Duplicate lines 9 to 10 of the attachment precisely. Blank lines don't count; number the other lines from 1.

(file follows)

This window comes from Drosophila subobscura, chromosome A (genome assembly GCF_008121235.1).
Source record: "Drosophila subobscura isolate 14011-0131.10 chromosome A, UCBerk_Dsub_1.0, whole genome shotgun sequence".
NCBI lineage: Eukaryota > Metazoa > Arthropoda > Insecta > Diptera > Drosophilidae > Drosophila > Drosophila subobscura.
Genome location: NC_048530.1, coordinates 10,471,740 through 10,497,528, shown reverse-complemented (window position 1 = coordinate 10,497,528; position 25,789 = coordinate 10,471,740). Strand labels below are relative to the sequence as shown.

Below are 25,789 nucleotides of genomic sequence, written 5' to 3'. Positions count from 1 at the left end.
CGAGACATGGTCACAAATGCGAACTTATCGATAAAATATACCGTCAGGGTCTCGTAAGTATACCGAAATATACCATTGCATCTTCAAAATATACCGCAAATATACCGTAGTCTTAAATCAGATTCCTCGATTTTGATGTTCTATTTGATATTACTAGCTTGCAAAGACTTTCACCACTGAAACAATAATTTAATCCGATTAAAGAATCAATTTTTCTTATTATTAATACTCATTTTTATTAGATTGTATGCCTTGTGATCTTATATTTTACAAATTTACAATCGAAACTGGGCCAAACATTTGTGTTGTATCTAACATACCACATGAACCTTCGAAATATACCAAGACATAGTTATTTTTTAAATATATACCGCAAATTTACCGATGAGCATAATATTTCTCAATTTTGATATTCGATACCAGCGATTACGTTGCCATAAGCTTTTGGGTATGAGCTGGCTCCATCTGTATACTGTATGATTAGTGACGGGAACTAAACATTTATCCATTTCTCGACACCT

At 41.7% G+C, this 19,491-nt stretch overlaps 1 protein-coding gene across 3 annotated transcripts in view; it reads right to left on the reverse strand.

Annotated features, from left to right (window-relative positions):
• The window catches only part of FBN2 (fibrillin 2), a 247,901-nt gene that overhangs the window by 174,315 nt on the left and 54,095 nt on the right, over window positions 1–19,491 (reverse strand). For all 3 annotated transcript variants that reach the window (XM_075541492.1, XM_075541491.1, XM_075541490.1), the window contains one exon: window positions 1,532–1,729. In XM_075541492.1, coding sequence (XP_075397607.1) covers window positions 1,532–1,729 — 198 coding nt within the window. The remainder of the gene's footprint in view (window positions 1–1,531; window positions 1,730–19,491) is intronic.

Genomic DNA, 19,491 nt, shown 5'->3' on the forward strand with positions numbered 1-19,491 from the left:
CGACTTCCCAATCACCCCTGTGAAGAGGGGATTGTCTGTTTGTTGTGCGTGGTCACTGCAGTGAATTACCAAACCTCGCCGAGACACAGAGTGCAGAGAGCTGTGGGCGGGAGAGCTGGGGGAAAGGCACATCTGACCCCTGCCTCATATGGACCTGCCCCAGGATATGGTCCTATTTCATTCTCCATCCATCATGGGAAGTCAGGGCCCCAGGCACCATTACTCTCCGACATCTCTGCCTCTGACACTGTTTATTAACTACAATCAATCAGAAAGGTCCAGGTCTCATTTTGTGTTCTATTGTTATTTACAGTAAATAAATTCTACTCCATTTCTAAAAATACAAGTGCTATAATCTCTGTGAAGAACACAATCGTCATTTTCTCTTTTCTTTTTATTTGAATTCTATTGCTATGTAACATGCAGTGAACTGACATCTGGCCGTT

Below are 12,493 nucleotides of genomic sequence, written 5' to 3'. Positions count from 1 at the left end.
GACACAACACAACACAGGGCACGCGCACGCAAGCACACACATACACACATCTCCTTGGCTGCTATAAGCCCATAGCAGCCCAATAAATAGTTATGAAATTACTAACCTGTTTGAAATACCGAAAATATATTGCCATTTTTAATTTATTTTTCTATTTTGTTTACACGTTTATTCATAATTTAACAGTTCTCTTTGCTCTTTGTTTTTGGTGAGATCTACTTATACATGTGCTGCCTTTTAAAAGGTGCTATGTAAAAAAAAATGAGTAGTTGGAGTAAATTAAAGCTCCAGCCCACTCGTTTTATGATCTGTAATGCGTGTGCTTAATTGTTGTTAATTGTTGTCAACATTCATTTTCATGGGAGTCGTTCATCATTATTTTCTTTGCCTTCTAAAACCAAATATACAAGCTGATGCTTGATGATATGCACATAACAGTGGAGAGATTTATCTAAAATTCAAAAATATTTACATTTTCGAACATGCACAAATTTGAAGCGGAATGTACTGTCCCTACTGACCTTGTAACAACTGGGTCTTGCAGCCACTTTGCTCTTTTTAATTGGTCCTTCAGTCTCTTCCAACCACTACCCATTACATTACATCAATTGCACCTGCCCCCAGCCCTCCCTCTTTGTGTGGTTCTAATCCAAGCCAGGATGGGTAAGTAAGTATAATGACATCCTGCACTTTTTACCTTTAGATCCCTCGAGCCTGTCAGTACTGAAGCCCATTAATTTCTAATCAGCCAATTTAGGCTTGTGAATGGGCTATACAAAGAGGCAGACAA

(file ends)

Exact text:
• The window catches only part of FBN2 (fibrillin 2), a 247,901-nt gene that overhangs the window by 174,315 nt on the left and 54,095 nt on the right, over window positions 1–19,491 (reverse strand). For all 3 annotated transcript variants that reach the window (XM_075541492.1, XM_075541491.1, XM_075541490.1), the window contains one exon: window positions 1,532–1,729. In XM_075541492.1, coding sequence (XP_075397607.1) covers window positions 1,532–1,729 — 198 coding nt within the window. The remainder of the gene's footprint in view (window positions 1–1,531; window positions 1,730–19,491) is intronic.

Genomic DNA, 19,491 nt, shown 5'->3' on the forward strand with positions numbered 1-19,491 from the left: